Trade deficit swells to record $43.3bn

Published June 3, 2022
Pakistan’s imports grew 44pc to $72 billion and exports by 28pc to $28.9bn during the first 11 months of 2021-22.—Dawn/File
Pakistan’s imports grew 44pc to $72 billion and exports by 28pc to $28.9bn during the first 11 months of 2021-22.—Dawn/File

ISLAMABAD: Pakistan’s merchandise trade deficit widened by an alarming 57.85 per cent year-on-year to an all-time high at $43.33 billion during the first 11 months of 2021-22 through May on the back of higher-than-expected imports, Pakistan Bureau of Statistics data showed on Thursday.

The 11-month deficit has already crossed the full year’s highest trade deficit of $37bn in 2018 when the PML-N government came to an end, mostly led by the China-Pakistan Economic Corridor-related imports. This year’s trade deficit is propelled by the highest ever increase in oil prices in the international market.

The trade deficit has been on the rise owing to an unprecedented increase in imports due to a rise in global commodity prices, while exports stagnated at around $2.5bn to $2.8bn a month, mostly those of semi-finished products and raw materials.

In May, the trade deficit came in at $4.04bn, growing by around 6.90pc over April and by 11.50pc compared to May 2021.

The trade deficit reached an all-time high of $37.7bn in the 2017-18 fiscal year. However, the government’s measures led to a drop in it to $31.8bn the next year (2018-19) and then a further decline to $23.2bn in 2019-20.

However, the trend then reversed and the trade gap jumped to $30.8bn in the 2020-21 fiscal year and is expected to reach an all-time high during the ongoing fiscal year.

Import bill rises

The import bill increased 44.28pc to $72.18bn during the first 11 months of this fiscal year (July to May), up from $50.02bn during the same period last year.

In May alone, the import bill edged up to $6.64bn from $5.29bn over the same month last year, reflecting an increase of around 25.43pc. Imports decreased by 0.52pc month-on-month (MoM) in May.

The government imposed a ban on the import of nearly 800 luxury and non-essential goods on May 19. The real impact of this decision will be visible in the ongoing month.

A major initiative of the government to encourage raw material imports and rising global oil prices and high demand at home pushed up the import bill.

A surge was also noted in the import of vehicles, machinery, and vaccines. The government is also importing wheat, sugar and costly palm oil. The import bill increased by 26pc to $56 billion in the 2020–21 fiscal year, up from $44.6 billion the previous year.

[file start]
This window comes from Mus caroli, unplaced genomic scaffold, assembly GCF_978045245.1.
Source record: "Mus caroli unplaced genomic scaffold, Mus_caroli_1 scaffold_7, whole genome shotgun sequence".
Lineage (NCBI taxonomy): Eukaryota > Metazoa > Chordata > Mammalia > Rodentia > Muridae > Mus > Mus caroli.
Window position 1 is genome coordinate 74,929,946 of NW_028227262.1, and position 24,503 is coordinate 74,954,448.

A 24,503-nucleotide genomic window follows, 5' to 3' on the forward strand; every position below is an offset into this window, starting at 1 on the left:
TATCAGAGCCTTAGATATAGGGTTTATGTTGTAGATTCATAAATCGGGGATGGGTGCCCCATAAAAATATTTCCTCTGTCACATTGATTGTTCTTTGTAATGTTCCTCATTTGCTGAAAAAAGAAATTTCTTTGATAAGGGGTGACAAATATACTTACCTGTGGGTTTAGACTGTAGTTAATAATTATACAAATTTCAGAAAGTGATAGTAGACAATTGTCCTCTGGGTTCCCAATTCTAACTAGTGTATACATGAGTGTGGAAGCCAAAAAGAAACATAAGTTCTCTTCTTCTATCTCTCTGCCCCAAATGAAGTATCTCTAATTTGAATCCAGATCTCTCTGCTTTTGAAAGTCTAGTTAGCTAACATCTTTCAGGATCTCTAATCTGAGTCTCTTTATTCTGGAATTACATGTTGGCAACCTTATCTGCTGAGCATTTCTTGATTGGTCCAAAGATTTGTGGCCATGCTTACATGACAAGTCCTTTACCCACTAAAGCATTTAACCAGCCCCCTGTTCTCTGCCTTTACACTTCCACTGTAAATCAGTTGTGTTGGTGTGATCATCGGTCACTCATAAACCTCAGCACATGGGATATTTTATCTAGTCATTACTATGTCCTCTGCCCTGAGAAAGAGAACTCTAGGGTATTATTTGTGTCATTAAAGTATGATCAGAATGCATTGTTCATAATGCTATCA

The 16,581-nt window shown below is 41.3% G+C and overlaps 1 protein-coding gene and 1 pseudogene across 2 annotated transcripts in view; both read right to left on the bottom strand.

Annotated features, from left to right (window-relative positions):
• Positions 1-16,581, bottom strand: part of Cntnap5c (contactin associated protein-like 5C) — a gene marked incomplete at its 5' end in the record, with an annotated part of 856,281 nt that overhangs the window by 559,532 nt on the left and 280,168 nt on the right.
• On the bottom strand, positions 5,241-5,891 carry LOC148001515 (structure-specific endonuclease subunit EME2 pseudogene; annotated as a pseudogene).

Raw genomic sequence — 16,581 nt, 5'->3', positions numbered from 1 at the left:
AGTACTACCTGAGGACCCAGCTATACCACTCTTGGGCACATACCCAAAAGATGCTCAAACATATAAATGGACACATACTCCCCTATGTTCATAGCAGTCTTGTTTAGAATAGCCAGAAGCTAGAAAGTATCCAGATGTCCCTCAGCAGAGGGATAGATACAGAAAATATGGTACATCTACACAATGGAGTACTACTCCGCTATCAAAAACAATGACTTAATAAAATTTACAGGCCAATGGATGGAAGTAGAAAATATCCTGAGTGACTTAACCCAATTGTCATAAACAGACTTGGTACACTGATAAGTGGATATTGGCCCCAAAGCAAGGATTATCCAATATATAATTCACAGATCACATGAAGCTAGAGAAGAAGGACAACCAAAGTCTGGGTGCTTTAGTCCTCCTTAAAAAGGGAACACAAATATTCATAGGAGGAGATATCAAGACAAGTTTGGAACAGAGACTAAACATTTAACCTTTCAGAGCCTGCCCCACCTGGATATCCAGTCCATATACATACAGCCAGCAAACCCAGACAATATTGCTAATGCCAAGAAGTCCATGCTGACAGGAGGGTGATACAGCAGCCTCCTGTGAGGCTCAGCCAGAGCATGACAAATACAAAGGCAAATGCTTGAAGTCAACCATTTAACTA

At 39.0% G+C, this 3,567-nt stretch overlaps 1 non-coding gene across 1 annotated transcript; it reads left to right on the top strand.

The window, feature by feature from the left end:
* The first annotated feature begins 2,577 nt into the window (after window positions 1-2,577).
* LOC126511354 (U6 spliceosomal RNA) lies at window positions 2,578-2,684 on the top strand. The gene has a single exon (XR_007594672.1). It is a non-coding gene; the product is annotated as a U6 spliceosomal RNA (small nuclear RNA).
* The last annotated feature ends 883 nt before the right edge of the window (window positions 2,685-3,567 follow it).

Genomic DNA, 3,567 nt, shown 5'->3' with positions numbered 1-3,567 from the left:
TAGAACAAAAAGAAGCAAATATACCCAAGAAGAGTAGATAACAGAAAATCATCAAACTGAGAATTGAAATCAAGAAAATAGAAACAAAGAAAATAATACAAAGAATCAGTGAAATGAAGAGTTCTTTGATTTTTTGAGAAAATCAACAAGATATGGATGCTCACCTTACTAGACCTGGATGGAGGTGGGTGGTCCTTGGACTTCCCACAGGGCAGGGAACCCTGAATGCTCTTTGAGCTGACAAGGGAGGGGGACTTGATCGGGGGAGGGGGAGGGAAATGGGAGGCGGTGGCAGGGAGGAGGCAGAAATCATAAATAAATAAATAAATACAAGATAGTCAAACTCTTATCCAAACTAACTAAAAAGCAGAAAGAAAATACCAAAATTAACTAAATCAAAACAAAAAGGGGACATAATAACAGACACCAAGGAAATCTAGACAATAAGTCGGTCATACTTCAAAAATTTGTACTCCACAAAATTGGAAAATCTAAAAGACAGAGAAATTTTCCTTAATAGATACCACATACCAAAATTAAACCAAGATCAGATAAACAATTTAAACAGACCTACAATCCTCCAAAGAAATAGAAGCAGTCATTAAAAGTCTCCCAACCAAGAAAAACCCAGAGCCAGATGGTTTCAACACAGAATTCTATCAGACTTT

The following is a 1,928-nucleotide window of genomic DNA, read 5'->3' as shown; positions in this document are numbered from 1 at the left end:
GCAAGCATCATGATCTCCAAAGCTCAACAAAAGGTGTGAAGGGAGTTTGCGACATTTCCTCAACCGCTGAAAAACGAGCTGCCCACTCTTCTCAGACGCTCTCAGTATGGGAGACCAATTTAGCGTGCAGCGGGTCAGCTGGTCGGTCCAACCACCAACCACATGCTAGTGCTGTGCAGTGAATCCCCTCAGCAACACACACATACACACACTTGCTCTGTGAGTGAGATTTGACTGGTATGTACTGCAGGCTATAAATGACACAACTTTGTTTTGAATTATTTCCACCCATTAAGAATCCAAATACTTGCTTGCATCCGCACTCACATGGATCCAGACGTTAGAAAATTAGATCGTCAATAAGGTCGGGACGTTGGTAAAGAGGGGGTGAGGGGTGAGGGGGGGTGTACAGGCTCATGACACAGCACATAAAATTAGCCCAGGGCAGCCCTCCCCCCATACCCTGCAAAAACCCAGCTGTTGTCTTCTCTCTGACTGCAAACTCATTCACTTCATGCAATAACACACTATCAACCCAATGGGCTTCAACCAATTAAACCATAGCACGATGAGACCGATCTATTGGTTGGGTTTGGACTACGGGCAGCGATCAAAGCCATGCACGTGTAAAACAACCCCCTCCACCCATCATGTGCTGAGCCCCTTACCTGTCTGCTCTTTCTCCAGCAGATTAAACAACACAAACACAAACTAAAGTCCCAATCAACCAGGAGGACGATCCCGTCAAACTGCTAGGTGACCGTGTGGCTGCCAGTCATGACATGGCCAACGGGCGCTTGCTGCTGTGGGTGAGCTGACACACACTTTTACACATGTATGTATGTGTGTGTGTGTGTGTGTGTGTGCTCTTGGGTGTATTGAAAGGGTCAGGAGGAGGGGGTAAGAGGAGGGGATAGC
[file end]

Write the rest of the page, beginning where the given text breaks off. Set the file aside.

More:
Exports pick up

Exports increased 27.78pc from July to May to $28.84bn, up from $22.57bn in the same period last year. Exports increased by 55.66pc to $2.60bn in May, up from $1.67bn the previous year.

Exports decreased by 10.22pc MoM in May. The government has projected the annual export target for commodities at $31.2bn and services at $7.5bn.

The export proceeds in June are expected to be in the range of more than $2.6bn which will help the government to achieve its target.

Export earnings increased by 18pc to $25.3bn in 2020-21, up from $21.4bn the previous year.

According to the finance ministry’s monthly economic update and outlook for May, exports of goods and services remained strong in April 2022 and it is expected that this positive trend will continue in May 2022 on the back of export-oriented policies and growth recovery in Pakistan’s main export partners.

On an MoM basis, the growth in imports of goods is expected to be negative due to the ban on non-essential and luxury items.

Since mid-2021, the share of imports of goods and services in total domestic activity has stabilised at historically high levels. The upward shift in international commodity prices and international inflation, in general, played a major role in this development.

In the coming months, it is expected that the import content of domestic growth will subside somewhat, backed by restrictions on unnecessary imports. Furthermore, slower potential economic growth in the coming months may reduce the import bill.

Moreover, remittances are expected to be around $2.5bn. Taking these factors into account, the current account will stay well below $1bn in the coming months.

Published in Dawn, June 3rd, 2022

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